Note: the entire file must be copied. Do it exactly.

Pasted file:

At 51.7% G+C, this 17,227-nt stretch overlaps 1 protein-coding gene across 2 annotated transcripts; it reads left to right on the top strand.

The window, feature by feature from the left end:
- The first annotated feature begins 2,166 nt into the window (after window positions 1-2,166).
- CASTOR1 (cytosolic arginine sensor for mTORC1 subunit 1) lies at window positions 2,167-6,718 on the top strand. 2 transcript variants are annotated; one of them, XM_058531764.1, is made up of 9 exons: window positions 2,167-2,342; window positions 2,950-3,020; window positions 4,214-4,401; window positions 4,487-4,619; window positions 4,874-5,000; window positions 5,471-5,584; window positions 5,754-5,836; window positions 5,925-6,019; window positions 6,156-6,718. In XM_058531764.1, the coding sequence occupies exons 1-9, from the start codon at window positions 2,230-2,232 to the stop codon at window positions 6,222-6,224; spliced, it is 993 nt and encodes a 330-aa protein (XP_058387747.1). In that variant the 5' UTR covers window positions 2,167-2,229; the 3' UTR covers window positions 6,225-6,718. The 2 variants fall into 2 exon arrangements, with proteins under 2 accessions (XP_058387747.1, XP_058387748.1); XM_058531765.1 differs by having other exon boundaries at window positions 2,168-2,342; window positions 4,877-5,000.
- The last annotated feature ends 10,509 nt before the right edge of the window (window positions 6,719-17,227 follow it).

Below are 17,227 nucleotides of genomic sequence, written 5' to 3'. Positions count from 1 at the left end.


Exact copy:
At 51.7% G+C, this 17,227-nt stretch overlaps 1 protein-coding gene across 2 annotated transcripts; it reads left to right on the top strand.

The window, feature by feature from the left end:
- The first annotated feature begins 2,166 nt into the window (after window positions 1-2,166).
- CASTOR1 (cytosolic arginine sensor for mTORC1 subunit 1) lies at window positions 2,167-6,718 on the top strand. 2 transcript variants are annotated; one of them, XM_058531764.1, is made up of 9 exons: window positions 2,167-2,342; window positions 2,950-3,020; window positions 4,214-4,401; window positions 4,487-4,619; window positions 4,874-5,000; window positions 5,471-5,584; window positions 5,754-5,836; window positions 5,925-6,019; window positions 6,156-6,718. In XM_058531764.1, the coding sequence occupies exons 1-9, from the start codon at window positions 2,230-2,232 to the stop codon at window positions 6,222-6,224; spliced, it is 993 nt and encodes a 330-aa protein (XP_058387747.1). In that variant the 5' UTR covers window positions 2,167-2,229; the 3' UTR covers window positions 6,225-6,718. The 2 variants fall into 2 exon arrangements, with proteins under 2 accessions (XP_058387747.1, XP_058387748.1); XM_058531765.1 differs by having other exon boundaries at window positions 2,168-2,342; window positions 4,877-5,000.
- The last annotated feature ends 10,509 nt before the right edge of the window (window positions 6,719-17,227 follow it).

Below are 17,227 nucleotides of genomic sequence, written 5' to 3'. Positions count from 1 at the left end.